To some, like President Obama, natural gas is the “bridge fuel” — a readily available energy source that burns cleaner than coal and that’s cheap enough to put coal out of business while we’re waiting for actually renewable energy sources to come online.

But what if it’s so cheap it just gets wasted? The bridge just collapses, is what. As an epic series put together by the San Antonio Express News shows, being really, really cheap can also mean “too cheap to sell.”

The Express News spent a year going over stacks of documents and data obtained from the Texas Railroad Commission, which is responsible for overseeing the oil and gas industry in the state. What the investigation found was that fracking operations in the remote Eagle Ford shale were keeping the more valuable oil they produced while venting the natural gas into the atmosphere. Sometimes they just released it directly into the air, despite its being one of the nastier greenhouse gases out there.  Other times they burned it first, which converted it to carbon dioxide — less climate-change inducing, but not exactly Miss Popularity either. Between 2009 to 2012, they had let go of enough natural gas to keep 335,700 typical Texan households in warm houses and hot dinners for a year.

The reason for this, according to energy companies, is that it just didn’t make financial sense to do anything else. At a Railroad Commission meeting last October, EF Energy LLC broke it down this way:

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The company said it would cost $1.5 million to build a 5.7-mile pipeline to hook into the nearest available pipeline. With the gas worth an estimated $670,000, the company would lose more than $800,000.

The U.S. does have a history, however complicated, of using financial and political mechanisms to persuade companies that polluting the air around them is not a great idea, no matter how well that option serves their bottom line. This legacy, however, does not appear to have registered with the Railroad Commission, which decided that since EF energy was already flaring without permission, it might as well just approve the request.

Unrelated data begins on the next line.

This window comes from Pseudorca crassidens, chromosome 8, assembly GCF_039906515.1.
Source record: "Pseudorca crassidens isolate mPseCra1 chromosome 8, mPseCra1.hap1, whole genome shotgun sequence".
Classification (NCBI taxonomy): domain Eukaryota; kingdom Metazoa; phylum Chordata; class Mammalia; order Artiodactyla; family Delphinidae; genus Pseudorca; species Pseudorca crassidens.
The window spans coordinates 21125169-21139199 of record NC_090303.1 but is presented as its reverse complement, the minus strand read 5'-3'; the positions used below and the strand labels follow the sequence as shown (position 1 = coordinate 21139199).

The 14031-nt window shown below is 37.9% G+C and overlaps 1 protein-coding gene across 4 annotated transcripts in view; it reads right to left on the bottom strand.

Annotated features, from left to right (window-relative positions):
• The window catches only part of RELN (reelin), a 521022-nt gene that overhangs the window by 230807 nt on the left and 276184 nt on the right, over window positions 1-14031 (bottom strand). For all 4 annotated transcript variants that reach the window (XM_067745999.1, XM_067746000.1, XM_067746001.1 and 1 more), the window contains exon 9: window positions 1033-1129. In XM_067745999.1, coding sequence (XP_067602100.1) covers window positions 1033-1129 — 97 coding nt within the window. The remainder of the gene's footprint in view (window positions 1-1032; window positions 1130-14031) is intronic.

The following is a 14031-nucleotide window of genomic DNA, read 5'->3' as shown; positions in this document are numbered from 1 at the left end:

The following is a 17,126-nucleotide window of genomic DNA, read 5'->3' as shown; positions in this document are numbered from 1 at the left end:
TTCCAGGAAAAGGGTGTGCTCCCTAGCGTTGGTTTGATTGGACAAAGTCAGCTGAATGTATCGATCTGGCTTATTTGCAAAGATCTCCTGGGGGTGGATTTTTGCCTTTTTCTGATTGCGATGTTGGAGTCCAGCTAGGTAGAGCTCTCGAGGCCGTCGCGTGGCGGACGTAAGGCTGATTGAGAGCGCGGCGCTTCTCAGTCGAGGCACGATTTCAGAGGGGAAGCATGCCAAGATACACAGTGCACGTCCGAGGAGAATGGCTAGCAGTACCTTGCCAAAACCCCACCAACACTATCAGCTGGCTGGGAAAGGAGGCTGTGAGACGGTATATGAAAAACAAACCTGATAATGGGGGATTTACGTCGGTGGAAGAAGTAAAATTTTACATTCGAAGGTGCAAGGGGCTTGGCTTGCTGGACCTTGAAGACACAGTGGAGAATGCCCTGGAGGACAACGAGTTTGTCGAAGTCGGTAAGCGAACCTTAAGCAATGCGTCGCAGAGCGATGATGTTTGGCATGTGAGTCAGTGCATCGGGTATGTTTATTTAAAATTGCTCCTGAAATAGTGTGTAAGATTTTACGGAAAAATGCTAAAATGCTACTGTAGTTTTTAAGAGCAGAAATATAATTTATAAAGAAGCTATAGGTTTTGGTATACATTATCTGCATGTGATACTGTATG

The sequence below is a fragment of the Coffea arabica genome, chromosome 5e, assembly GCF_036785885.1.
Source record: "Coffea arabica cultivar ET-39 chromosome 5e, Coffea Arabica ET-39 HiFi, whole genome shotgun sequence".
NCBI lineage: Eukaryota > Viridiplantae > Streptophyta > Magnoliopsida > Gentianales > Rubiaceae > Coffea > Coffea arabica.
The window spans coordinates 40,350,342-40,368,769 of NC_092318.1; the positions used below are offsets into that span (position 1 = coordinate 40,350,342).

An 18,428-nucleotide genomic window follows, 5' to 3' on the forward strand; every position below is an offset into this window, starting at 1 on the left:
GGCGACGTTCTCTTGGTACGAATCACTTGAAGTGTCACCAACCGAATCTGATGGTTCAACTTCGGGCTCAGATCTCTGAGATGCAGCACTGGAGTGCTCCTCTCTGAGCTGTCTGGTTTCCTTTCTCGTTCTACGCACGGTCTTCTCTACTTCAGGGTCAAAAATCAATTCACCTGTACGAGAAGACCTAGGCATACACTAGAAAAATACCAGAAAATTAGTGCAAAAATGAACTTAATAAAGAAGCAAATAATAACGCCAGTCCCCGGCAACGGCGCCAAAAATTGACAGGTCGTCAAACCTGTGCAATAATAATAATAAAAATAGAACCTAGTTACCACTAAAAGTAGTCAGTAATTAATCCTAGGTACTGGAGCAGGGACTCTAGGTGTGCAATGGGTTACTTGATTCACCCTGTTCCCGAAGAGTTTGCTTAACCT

Are there other options? There are. The Norwegian energy company Statoil manages to operate in the area without burning off gas in flares, but it is able to do so because the company thought ahead. It drills wells in areas that are connected to each other, and it installed infrastructure to capture natural gas before the wells were even operational. Another energy company, Pioneer Natural Resources, built its own natural gas fueling station so that it can use the gas that it finds while fracking to power its drilling rigs. There’s also the possibility that natural gas could be used to power the water treatment facilities designed to clean up up water contaminated with fracking fluid — an approach which has a certain ouroboros-like quality.

That said, if most companies had to follow regulations that required them to do things like this, there’d be a lot less fracking, in Texas and other places. This is a story that is new to the Eagle Ford shale, but it’s not new to North Dakota, where an estimated $100 million worth of gas a month — a third of what is pulled out of the ground —  is flared off.

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In North Dakota, landowners are actually suing for lost revenue, since they only get compensated for what is sold, not what is thrown away. “It’s not just a waste to the landowner or the tax collector, it’s a waste of the land’s natural product,” a landowner named Tom Wheeler told CNBC. “When I was growing up, we were taught not to waste anything.”

It does seem un-American to have so much of something so combustible and to not even get to heat a can of beans with it, before its components ascend to wreak havoc in the troposphere. If we’re so into energy independence, why waste so much of what we’ve got?